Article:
A History of Rhodesia

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W. Blackwood and Sons, 1900 - Rhodesia (Region) - 381 pages

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Page 80 - Or what king, going to make war against another king, sitteth not down first, and consulteth whether he be able with ten thousand to meet him that cometh against him with twenty thousand?
Page 137 - I tender you my sincere congratulations that without appealing to the help of friendly Powers you and your people have been successful in opposing with your own forces the armed bands that have broken into your country to disturb the peace, in restoring order, and in maintaining the independence of your country against attacks from without.
Page 130 - It is under these circumstances that we feel constrained to call upon you to come to our aid should a disturbance arise here. The circumstances are so extreme that we cannot but believe that you and the men under you will not fail to come to the rescue of people who will be so situated.
Page 130 - What we have to consider is, What will be the condition of things here in the event of a conflict ? Thousands of unarmed men, women and children of our race will be at the mercy of well-armed Boers, while property of enormous value will be in the greatest peril. We cannot contemplate the future without the gravest apprehensions. All feel that we are justified in taking any steps to prevent the shedding of blood, and to insure the protection of our rights. It is under these circumstances that we feel...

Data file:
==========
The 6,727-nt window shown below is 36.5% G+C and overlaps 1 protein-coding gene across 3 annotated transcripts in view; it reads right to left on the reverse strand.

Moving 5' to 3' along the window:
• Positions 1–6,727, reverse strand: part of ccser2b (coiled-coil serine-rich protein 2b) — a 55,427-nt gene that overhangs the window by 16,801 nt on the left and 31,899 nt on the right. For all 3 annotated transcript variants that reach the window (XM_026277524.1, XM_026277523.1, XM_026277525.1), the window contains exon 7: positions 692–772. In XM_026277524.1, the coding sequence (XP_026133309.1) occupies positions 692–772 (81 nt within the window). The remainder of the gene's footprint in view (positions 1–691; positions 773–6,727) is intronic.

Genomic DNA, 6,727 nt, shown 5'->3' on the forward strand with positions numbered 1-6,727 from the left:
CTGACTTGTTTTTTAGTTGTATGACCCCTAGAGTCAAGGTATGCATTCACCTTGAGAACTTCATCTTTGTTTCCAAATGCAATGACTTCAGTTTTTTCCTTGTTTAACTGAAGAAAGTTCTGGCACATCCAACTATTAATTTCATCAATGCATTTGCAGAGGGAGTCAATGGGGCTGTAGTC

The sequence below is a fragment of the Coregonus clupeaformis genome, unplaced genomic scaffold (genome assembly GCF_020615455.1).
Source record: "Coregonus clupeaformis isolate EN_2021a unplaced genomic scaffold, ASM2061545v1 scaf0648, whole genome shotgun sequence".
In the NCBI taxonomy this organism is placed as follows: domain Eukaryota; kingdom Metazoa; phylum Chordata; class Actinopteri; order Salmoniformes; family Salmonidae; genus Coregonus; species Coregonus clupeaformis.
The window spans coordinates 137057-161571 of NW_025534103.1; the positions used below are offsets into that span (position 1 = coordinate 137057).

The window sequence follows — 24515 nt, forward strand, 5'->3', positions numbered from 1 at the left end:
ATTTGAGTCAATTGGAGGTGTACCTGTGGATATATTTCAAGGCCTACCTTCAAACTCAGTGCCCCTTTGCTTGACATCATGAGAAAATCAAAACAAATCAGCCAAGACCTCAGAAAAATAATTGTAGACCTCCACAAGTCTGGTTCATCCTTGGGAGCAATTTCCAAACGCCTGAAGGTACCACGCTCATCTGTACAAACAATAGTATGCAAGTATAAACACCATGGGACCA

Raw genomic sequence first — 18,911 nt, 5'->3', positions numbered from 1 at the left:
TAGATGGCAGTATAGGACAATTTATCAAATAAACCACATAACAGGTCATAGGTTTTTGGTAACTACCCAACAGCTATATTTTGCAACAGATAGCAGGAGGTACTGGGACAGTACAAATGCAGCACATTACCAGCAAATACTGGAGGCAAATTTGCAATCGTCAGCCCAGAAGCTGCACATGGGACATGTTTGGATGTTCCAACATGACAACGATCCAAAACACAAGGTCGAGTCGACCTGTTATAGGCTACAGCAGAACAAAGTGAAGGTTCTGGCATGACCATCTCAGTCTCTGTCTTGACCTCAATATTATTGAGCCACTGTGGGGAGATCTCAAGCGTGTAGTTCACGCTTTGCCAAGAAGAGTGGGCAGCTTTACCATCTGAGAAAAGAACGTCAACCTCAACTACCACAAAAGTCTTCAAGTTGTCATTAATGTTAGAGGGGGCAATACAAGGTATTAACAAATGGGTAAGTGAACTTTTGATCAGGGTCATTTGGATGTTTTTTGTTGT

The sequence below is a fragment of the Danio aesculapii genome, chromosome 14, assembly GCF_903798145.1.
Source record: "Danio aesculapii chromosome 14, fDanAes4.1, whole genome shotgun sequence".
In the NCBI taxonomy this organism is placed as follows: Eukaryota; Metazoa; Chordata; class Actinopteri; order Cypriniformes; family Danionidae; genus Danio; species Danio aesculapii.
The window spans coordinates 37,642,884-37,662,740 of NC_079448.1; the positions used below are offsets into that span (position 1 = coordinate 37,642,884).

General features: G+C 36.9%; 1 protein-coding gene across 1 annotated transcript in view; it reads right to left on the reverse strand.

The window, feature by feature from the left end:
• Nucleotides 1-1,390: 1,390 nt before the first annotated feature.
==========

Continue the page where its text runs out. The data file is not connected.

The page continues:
Page 157 - Rhodes's position, in subsidising, organising, and stimulating an armed insurrection against the Government of the South African Republic, and employing the forces and resources of the Chartered Company to support such a revolution.
Page 257 - (1) That compulsory labour did undoubtedly exist in Matabeleland if not in Mashonaland ; (2) that labour was procured by the various native commissioners for the various requirements of the Government, mining companies, and private persons ; (3) that the native commissioners in the first place endeavoured to obtain labour through the indunas, but failing in this they procured it by force.
Page 148 - Republic towards the colony was the great obstacle to common action for practical purposes among the various states of South Africa. Under these circumstances I assisted the movement in Johannesburg with my purse and influence. Further, acting within my rights, in the autumn of 1895 I placed on territory under the administration of the British South Africa Company, upon the borders of the Transvaal, a body of troops under Dr Jameson, prepared to act in the Transvaal in certain eventualities.
Page 130 - All feel that we are justified in taking any steps to prevent the shedding of blood and to insure the protection of our rights.
Page 130 - ... be so situated. We guarantee any expense that may reasonably be incurred by you in helping us, and ask you to believe that nothing but the sternest necessity has prompted this appeal.
Page 37 - Company, and for a long time did not seem to be able to make up his mind whether he would grant the concession or not.

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